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Conceptual Banking App

Finding the right copy, UI and UX for a younger financially literate audience


  My Role

 UX Design    Research       Writing



 4 weeks






Metrics used

Time To Value




  • Reexamining the older design

  • Competitive research


  • Building the prota- persona


  • Lofi Wireframes

Bring to Life

  • Prototype


  • User testing 

  • Post user testing



The Challenge

Based on an older design for a UX writing challenge, the first iteration lacked refinement, research, and testing with the limited time I had. I wanted to investigate financial industry terminology and expectations to help shape the language and interface.

The Goals

  1. The first goal was from a business perspective, experimenting with other ideas to have users engage with the product

  2. The second was from a user perspective, putting the language through user testing, revealing pain points and opportunities for improvement with the text's relationship with the user and the UI. 

The Original Design

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This design was thrown together quickly, with a larger focus on the content rather than the UI or a solid understanding of traditional financial applications.

Competitive Research

Note: I couldn't take screenshots of these banking platforms due to their built in safeguards 

I did competitive research for tone and UI experience for two banks and one credit union to see how they handled the auto pay experience


Pros: Doesn't require any manual number entry if the user doesn't want to

Cons: Payments are on a fixed date that can't be changed

Click States: 4 taps/clicks to set up and confirm autopay schedule and amount

Pros: Has an a amount limit that user can input if the bill is too high for their liking

Cons: Cluttered interface, confusing language

Click States: 5 taps/clicks to set up and confirm autopay schedule and amount

Pros: Easy interface to change dates, the language in the drop down menu is concise

Cons: There is no clear language to set up auto pay until you get into the "at this time:" drop down menu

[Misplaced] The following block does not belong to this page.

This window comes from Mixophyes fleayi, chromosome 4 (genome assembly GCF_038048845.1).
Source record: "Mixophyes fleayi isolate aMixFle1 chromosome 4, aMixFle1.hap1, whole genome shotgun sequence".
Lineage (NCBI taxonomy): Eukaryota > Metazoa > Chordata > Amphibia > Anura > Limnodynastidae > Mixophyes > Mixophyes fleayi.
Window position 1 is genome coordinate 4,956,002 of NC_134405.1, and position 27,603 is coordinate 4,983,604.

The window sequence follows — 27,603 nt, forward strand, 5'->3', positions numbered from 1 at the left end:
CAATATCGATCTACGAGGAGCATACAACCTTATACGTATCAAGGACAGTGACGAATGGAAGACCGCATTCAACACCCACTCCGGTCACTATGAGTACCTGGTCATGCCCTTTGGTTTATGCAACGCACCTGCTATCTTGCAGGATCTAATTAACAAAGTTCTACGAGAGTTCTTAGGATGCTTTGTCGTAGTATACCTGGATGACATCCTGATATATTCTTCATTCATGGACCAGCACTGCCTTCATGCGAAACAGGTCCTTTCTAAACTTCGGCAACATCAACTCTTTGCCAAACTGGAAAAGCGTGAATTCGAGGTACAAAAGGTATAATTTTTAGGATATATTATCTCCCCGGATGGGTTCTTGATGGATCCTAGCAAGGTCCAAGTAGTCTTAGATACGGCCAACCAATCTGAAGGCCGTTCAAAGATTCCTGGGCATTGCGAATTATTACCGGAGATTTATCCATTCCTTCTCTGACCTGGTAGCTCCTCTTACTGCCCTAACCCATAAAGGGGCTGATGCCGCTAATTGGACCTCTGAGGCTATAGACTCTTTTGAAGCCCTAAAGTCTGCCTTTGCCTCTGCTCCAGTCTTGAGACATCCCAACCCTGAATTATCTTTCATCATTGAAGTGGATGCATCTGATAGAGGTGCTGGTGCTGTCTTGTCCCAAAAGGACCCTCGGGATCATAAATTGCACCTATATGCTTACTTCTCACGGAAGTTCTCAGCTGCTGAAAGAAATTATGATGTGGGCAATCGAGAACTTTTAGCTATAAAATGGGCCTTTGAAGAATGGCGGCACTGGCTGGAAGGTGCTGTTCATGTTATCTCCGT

Click States: 10 taps/clicks to set up and confirm autopay schedule and amount, with mandatory input fields for the date


Everyone, say hi to Julia. Julia is a prota persona that will be helping with the rest of our journey. 

She is 29, has a median income of 55,000 USD per year and has a healthy financial literacy with everyday bills and savings. 

Frustrations: Not having enough options to maximize her personal finances. ​

Goals: Engaging with a platform that has robust options for her personal finances without being overwhelming. 

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New Wireframes


Bring to Life


I used a more traditional interface, wanting to build more trust and still use the supportive tone with the confirmation message.


User Testing Parameters


For this app test, I recruited three participants

  • The average age was 33

  • Previous experience with banking/financial platforms for managing day to day expenses

    • average financial literacy, no stock market analysts​/brokers



The metric that I used to guide my testing was

  • TTV (Time To Value) (my initial estimate was less than 60 seconds)

    • Specifically keeping track of time with regards to the automation screen states

Post test questions

My top concerns were on the middle three screen states and the final screen. 

  • Was there at any point you wanted some customer support option? Or prompts from the application to guide you? 

  • Did you understand the services that were being offered on the final screen?

  • Were there services you would like added or taken away from the final screen? 

  • Did you understand how much you were paying each month? 

  • At any point did the language feel ambiguous or failed to instruct you? 

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User Journey

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Testing Results

The good: 

  • Users enjoyed the interface's simplicity and the language felt supportive and unambiguous at nearly all times

  • The average time was just over a minute 

The not so good: 

  • There was some confusion over the "do not pay if amount is over ___" input field and if they needed to interact with it

  • One user was wondering if they needed to keep going because the buttons on the last screen seemed like an additional step

  • The "you can change this at any time" language above the confirm button should have been "you can change these settings at any time"


The Bad

  • There was some frustration over the fact that in the drop down menu, it doesn't show you the amounts next to the language so there was some eye's hunting for that information in the next screen state

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UX Copy: The best way to help Julia will be more focus on the text language aiding the smaller actions within automatic payment set up. I ended up focusing more on the UI for this project more than anticipated.

User Interface: The payment screen was too bloated. It could have benefited from progressive disclosure or a simplified screen. 

User Experience: While that user journey had been completed successfully, I wonder if there were other opportunities/valuable CTAs to capitalize on for Julia right after completing her task successfully. 


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